The proposed privatisation of Channel 4 has been scrapped, according to a leaked letter from culture secretary Michelle Donelan.
Writing to Prime Minister Rishi Sunak, Donelan recommended that the plans be shelved, in favour of “better ways” to safeguard the channel’s future.
“After reviewing the business case, I have concluded that pursing a sale at this point is not the right decision,” she wrote.
The sale of Channel 4 has proven unpopular among Conservative MPs since its proposal by former culture secretary Nadine Dorries, under the leadership of Boris Johnson.
It has been reported that neither Donelan nor Sunak share their predecessors’ passion for the privatisation project. In September the culture secretary said she is “re-examining” the sale of Channel 4.
Nevertheless, the future of Channel 4 in a changing TV industry remains a concern for the government. Donelan’s recommendations included a new statutory duty on the Channel 4 board to help it “achieve greater sustainability.”
She suggested that “more tools” should be given to Channel 4, in order to maximise “the growth they provide to the creative sector and the regions.”
According to Ampere Analysis, Channel 4 “plays a crucial role in stimulating the UK independent production sector and supporting smaller UK producers,” and its sale would put at risk 50-60 independent production companies.
And the company is well aware of the economic pressures affecting traditional broadcasters, as viewers and advertisers migrate to CTV and streaming companies. In September, Channel 4 CEO Alex Mahon warned of the “volatile market” conditions ahead, adding that she’s “stopped counting” culture secretaries.
To help ensure its longevity, the broadcaster has unveiled its “Future4″ strategy, which intends to bring its ad revenues to at least 30 percent of total revenues by 2025. The company also plans to unify its digital and linear brands this year, breaking down the separation between its CTV offering and traditional channels.
This includes renaming the streaming service All4 to Channel 4, and launching a digital-first brand called Channel 4.0 across YouTube and other social platforms. “The creation of a singular brand vision will better serve our viewers and help futureproof the channel to make sure we’re able to continue to take creative risks for the next 40 years,” said Channel 4 CMO Zaid Al-Qassab.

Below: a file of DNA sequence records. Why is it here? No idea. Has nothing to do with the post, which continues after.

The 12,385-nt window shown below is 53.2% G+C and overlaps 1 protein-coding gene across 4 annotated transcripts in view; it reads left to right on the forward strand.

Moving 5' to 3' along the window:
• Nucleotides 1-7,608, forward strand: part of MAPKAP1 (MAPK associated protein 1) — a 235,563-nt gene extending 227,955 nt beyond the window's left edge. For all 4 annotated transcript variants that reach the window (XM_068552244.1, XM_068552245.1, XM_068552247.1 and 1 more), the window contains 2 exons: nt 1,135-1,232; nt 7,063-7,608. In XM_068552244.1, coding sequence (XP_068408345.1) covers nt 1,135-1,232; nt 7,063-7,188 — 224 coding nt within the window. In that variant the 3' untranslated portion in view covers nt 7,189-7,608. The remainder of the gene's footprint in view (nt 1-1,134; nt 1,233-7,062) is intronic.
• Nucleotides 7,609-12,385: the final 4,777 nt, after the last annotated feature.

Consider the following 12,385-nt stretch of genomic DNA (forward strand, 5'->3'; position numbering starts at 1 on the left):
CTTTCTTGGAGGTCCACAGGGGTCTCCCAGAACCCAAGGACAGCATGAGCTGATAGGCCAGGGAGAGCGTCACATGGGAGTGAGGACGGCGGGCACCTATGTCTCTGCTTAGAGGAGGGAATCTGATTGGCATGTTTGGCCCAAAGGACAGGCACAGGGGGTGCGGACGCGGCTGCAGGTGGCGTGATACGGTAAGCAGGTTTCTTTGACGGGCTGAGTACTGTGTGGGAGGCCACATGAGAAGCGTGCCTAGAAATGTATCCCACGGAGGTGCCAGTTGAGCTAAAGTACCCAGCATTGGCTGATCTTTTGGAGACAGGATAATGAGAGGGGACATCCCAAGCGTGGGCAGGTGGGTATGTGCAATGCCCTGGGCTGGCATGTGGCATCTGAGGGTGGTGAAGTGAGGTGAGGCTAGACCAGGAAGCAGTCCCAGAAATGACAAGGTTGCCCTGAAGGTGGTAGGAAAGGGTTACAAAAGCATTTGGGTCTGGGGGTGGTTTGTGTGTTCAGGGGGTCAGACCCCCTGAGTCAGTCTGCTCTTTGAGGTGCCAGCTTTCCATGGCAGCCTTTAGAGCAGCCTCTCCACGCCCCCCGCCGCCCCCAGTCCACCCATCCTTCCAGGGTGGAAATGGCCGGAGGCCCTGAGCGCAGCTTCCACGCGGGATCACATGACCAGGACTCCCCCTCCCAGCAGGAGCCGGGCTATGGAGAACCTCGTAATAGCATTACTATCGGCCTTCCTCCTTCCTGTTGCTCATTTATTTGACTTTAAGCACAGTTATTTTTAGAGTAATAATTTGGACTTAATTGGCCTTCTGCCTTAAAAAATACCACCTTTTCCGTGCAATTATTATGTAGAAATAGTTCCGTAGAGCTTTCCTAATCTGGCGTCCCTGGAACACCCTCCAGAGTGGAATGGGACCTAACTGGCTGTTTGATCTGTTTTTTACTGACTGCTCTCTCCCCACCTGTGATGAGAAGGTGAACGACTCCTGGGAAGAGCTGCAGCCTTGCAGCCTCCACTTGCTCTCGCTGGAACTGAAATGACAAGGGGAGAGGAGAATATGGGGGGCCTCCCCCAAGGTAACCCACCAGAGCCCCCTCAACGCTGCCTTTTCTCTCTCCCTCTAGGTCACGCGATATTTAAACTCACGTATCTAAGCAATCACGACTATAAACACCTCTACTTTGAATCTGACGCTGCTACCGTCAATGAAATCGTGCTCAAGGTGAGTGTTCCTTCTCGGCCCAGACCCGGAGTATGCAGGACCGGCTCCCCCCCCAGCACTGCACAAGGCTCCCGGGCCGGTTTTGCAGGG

U-turn if you want to…
While the broadcaster works to secure its future, Donelan told the PM that the TV sector “would be very disrupted by a sale at a time when growth and economic stability are our priortities.”
She added that a U-turn would likely “be popular with parliamentarians, particularly those who raised concerns about the effect a sale of [Channel 4] may have on the UK’s system of public service broadcasting.”
When the sale was proposed in February 2022, senior Tory MPs wrote a letter to Johnson criticising the plans for contradicting Margaret Thatcher’s vision for Channel 4. They argued that the ad-funded PSB was “no drain on the public purse,” and encouraged innovation in the private sector.
Meanwhile advertising industry bodies ISBA, the IPA and the Advertising Association claimed that a sale could harm competition in the TV industry, with ISBA warning that a merged Channel 4 would assert “undue dominance” over the TV ad market.
Broadcasters and opposition MPs joined the call against privatistion, expressing concerns for the safety of Channel 4’s public sector remit and the jobs of some 1,300 employees. Shadow culture secretary Lucy Powell called the decision “cultural vandalism from a government that’s run out of ideas.”